If you grew up in a western industrialised society, you probably know that you really shouldn’t believe in the occurrence of events commonly referred to as ‘miraculous’ or ‘supernatural’ if you expect to be viewed as a ‘rational’ and ‘scientific’ person. If there was something to that sort of thing, surely the greats of science such as Newton, Bacon, Boyle, the Curies and Einstein would have told us?
What may surprise you is that each of the scientific icons named above, and many others of similar standing, took the ‘supernatural’ quite seriously. In fact, the consensus in historical scholarship regarding the relationship between science and the ‘miraculous’ has shifted notably during the past five decades, and even the most conservative historian of science will tell you today what previous generations ignored or denied:
- That the revolutionary scientific works of Brahe, Kepler, Newton and other early moderns were inextricably related to their committed beliefs in biblical prophecy, astrology and other ‘occult’ ideas and practices, and that one cannot sufficiently be understood without the other.
- That others like Francis Bacon, Robert Boyle, and later Pierre Curie, J. J. Thomson and William James observed and rigorously tested reported ‘miraculous’ goings-on, and insisted that certain instances of distant mental influence constituted facts of nature.
- That these examples are no mere anachronisms or eccentricities, but that – contrary to traditional assertions of a ‘disenchantment of nature’ – interest in ‘miraculous’ phenomena has continued in elite members of scientific communities, though not necessarily pursued within curricula of professionalised sciences.
Depending on your personal sensibilities and habits of thought, these statements may provoke responses and questions somewhere in the range of “Why have I never heard about this?” and “Even if it’s true, why risk a relapse into the Dark Ages by encouraging beliefs that are bound to make your readers succumb to superstition, folly, and intellectual vulgarity?”.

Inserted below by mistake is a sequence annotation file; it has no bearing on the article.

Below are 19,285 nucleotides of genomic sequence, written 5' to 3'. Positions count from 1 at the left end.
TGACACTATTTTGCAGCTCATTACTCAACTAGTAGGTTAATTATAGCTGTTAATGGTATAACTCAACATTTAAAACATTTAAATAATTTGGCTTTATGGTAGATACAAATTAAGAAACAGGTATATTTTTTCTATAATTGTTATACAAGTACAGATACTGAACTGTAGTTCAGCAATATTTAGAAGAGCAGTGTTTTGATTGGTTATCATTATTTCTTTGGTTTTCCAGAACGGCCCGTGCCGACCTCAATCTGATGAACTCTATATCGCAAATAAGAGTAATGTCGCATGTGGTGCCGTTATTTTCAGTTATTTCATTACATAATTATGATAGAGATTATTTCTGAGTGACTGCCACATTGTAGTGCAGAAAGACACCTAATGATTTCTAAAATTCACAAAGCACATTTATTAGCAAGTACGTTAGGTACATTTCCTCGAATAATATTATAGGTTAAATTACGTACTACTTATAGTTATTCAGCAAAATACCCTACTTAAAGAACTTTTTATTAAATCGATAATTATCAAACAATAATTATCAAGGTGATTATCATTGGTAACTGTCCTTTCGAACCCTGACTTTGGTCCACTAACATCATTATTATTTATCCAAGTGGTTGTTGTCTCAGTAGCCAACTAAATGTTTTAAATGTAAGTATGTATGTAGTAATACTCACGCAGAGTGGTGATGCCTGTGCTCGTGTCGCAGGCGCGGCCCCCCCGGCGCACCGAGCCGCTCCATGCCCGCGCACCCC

Questions essentially along these lines are among the standard responses historians of science and medicine working on ‘unorthodox’ topics encounter whenever we try to explain our work to non-historians, and have therefore determined my choice of this blog’s title. After all, ‘Forbidden Histories’ implicates the existence of a taboo, and of certain motivations and sensibilities that have kept it alive. ‘Forbidden Histories’ is thus primarily concerned with discussing functions of popular science and disciplinary history as knowledge management and hopes to identify and reflect upon a variety of epistemologies and concerns that have prevented mainstream historical research from entering common knowledge.
Obviously, as historians of science and medicine we are not competent to decide whether or not some ‘miraculous’ phenomena do in fact occur, and how to interpret them if they do. Rather, the purpose of this blog is to test questions and ideas concerning the historicity of certain standards of rationality – particularly those we moderns are not accustomed let alone encouraged to critically reflect upon, even though they have powerfully shaped western individual and collective identities.
Aware that ‘Forbidden Histories’ thoroughly goes against the grain of many established ideologies and epistemological standard positions, contributors will strive to employ those principles that most would agree make good science as well as good history: contextualised evidence and differentiated analysis.
© 2013 Andreas Sommer